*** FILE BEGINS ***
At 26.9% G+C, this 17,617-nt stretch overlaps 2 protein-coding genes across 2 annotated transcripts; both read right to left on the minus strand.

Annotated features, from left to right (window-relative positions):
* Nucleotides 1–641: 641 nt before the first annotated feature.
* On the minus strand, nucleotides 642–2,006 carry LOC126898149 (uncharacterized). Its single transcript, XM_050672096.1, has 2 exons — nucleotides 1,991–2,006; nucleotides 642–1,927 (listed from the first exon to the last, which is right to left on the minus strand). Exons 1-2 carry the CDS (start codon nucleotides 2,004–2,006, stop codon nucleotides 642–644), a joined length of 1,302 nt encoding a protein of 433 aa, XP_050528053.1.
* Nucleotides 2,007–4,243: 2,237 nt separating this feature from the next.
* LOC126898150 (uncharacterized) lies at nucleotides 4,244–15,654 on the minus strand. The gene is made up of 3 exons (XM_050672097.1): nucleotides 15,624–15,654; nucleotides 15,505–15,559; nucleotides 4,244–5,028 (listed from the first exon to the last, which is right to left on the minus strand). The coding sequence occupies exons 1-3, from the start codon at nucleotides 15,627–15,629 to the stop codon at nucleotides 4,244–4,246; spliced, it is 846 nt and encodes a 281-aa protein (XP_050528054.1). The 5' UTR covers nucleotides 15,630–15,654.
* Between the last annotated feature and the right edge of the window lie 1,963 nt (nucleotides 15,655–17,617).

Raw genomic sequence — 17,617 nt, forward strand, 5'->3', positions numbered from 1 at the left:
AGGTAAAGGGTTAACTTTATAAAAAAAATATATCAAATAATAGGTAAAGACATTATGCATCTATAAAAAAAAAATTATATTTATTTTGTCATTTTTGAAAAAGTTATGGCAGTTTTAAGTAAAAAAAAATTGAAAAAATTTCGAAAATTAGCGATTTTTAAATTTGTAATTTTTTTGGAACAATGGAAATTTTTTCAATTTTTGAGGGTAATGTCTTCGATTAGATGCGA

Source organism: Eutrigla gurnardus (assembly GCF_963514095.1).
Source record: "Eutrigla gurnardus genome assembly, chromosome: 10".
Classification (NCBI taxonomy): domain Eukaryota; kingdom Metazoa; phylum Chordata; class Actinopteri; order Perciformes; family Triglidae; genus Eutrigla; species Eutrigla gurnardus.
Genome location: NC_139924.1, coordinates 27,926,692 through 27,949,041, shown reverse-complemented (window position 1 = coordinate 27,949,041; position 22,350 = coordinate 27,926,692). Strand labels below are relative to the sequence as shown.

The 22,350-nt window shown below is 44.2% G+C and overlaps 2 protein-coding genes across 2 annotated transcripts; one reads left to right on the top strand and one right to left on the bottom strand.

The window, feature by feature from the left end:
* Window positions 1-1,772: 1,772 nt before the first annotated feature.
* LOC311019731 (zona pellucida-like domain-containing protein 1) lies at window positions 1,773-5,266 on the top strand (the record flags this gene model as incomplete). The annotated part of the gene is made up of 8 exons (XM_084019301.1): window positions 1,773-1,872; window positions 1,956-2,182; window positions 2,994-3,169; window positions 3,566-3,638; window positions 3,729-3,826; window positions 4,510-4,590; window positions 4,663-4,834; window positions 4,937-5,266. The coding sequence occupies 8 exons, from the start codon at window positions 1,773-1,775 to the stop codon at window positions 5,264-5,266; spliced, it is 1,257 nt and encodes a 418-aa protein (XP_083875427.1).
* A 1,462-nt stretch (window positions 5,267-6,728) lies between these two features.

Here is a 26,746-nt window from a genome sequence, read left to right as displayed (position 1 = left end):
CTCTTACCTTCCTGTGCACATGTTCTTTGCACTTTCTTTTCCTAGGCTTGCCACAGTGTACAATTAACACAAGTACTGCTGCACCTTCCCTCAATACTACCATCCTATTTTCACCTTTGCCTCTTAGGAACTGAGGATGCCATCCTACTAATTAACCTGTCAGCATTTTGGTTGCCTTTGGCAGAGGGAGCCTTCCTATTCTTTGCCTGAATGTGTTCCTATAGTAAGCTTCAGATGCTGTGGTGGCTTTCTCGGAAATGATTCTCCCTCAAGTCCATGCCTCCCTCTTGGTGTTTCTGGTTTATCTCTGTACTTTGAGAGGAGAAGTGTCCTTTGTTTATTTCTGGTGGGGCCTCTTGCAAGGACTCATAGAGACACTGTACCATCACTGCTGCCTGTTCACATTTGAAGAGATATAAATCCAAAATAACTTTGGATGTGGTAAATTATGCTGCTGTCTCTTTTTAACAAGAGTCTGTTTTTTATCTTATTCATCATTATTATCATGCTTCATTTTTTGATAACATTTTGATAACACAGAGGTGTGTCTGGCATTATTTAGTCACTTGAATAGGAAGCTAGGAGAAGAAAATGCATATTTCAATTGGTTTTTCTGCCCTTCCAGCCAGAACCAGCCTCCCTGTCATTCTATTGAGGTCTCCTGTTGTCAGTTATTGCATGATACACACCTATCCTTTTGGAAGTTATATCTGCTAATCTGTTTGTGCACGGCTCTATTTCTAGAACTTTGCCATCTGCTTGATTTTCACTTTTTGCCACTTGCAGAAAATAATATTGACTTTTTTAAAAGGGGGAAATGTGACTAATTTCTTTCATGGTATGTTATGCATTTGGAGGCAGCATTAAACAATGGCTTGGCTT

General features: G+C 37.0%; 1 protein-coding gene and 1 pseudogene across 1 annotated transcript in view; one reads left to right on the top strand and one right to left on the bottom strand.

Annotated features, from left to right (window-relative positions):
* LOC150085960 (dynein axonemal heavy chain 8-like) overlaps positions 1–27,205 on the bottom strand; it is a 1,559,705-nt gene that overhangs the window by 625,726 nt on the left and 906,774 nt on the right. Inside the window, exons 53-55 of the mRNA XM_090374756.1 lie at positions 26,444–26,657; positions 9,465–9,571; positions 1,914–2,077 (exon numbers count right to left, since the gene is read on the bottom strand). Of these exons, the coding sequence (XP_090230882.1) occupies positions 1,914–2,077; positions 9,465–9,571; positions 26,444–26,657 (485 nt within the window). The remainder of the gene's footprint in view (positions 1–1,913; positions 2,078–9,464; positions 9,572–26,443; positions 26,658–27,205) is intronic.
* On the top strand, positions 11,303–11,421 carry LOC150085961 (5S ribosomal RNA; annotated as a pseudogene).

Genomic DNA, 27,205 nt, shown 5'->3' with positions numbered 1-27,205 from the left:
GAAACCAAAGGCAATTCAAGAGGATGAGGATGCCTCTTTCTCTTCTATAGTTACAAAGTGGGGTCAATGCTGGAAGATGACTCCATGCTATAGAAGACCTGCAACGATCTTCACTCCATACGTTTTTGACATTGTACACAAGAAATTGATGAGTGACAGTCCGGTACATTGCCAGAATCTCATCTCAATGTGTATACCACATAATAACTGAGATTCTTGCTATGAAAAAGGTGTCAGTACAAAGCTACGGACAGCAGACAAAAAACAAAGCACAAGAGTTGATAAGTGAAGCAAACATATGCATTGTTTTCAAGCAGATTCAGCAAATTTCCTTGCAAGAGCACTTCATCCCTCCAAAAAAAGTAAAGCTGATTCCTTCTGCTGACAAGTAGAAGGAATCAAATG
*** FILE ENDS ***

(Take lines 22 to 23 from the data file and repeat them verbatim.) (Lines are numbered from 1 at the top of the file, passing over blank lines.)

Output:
Annotated features, from left to right (window-relative positions):
* LOC150085960 (dynein axonemal heavy chain 8-like) overlaps positions 1–27,205 on the bottom strand; it is a 1,559,705-nt gene that overhangs the window by 625,726 nt on the left and 906,774 nt on the right. Inside the window, exons 53-55 of the mRNA XM_090374756.1 lie at positions 26,444–26,657; positions 9,465–9,571; positions 1,914–2,077 (exon numbers count right to left, since the gene is read on the bottom strand). Of these exons, the coding sequence (XP_090230882.1) occupies positions 1,914–2,077; positions 9,465–9,571; positions 26,444–26,657 (485 nt within the window). The remainder of the gene's footprint in view (positions 1–1,913; positions 2,078–9,464; positions 9,572–26,443; positions 26,658–27,205) is intronic.